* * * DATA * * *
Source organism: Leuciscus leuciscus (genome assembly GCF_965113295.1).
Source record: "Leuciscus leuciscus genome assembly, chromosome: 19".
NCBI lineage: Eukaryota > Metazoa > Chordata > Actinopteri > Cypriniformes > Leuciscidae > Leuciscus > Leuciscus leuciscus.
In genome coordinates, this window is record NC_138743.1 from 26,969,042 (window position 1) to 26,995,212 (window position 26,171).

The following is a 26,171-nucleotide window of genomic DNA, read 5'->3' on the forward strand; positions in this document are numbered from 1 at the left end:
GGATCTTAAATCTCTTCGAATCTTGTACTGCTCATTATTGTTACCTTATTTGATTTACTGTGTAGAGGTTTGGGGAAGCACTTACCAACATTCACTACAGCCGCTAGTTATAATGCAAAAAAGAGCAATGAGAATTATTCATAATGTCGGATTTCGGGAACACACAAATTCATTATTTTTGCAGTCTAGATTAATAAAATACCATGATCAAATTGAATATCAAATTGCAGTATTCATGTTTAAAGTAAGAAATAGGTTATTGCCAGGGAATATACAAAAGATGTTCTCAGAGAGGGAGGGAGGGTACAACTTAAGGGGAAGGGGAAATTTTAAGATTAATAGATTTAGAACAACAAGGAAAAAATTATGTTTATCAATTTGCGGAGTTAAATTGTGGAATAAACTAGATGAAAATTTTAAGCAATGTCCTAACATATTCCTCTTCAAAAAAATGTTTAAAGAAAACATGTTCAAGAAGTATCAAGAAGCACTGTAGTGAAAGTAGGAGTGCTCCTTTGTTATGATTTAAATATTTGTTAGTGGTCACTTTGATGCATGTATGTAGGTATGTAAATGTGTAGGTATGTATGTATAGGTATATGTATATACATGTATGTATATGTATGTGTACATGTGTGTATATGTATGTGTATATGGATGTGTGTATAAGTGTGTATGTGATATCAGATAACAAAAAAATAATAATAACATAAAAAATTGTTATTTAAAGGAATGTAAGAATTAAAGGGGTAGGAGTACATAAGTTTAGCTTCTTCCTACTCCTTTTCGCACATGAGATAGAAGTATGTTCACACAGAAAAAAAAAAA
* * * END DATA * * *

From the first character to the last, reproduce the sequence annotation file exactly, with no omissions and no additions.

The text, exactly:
Source organism: Leuciscus leuciscus (genome assembly GCF_965113295.1).
Source record: "Leuciscus leuciscus genome assembly, chromosome: 19".
NCBI lineage: Eukaryota > Metazoa > Chordata > Actinopteri > Cypriniformes > Leuciscidae > Leuciscus > Leuciscus leuciscus.
In genome coordinates, this window is record NC_138743.1 from 26,969,042 (window position 1) to 26,995,212 (window position 26,171).

The following is a 26,171-nucleotide window of genomic DNA, read 5'->3' on the forward strand; positions in this document are numbered from 1 at the left end:
GGATCTTAAATCTCTTCGAATCTTGTACTGCTCATTATTGTTACCTTATTTGATTTACTGTGTAGAGGTTTGGGGAAGCACTTACCAACATTCACTACAGCCGCTAGTTATAATGCAAAAAAGAGCAATGAGAATTATTCATAATGTCGGATTTCGGGAACACACAAATTCATTATTTTTGCAGTCTAGATTAATAAAATACCATGATCAAATTGAATATCAAATTGCAGTATTCATGTTTAAAGTAAGAAATAGGTTATTGCCAGGGAATATACAAAAGATGTTCTCAGAGAGGGAGGGAGGGTACAACTTAAGGGGAAGGGGAAATTTTAAGATTAATAGATTTAGAACAACAAGGAAAAAATTATGTTTATCAATTTGCGGAGTTAAATTGTGGAATAAACTAGATGAAAATTTTAAGCAATGTCCTAACATATTCCTCTTCAAAAAAATGTTTAAAGAAAACATGTTCAAGAAGTATCAAGAAGCACTGTAGTGAAAGTAGGAGTGCTCCTTTGTTATGATTTAAATATTTGTTAGTGGTCACTTTGATGCATGTATGTAGGTATGTAAATGTGTAGGTATGTATGTATAGGTATATGTATATACATGTATGTATATGTATGTGTACATGTGTGTATATGTATGTGTATATGGATGTGTGTATAAGTGTGTATGTGATATCAGATAACAAAAAAATAATAATAACATAAAAAATTGTTATTTAAAGGAATGTAAGAATTAAAGGGGTAGGAGTACATAAGTTTAGCTTCTTCCTACTCCTTTTCGCACATGAGATAGAAGTATGTTCACACAGAAAAAAAAAAA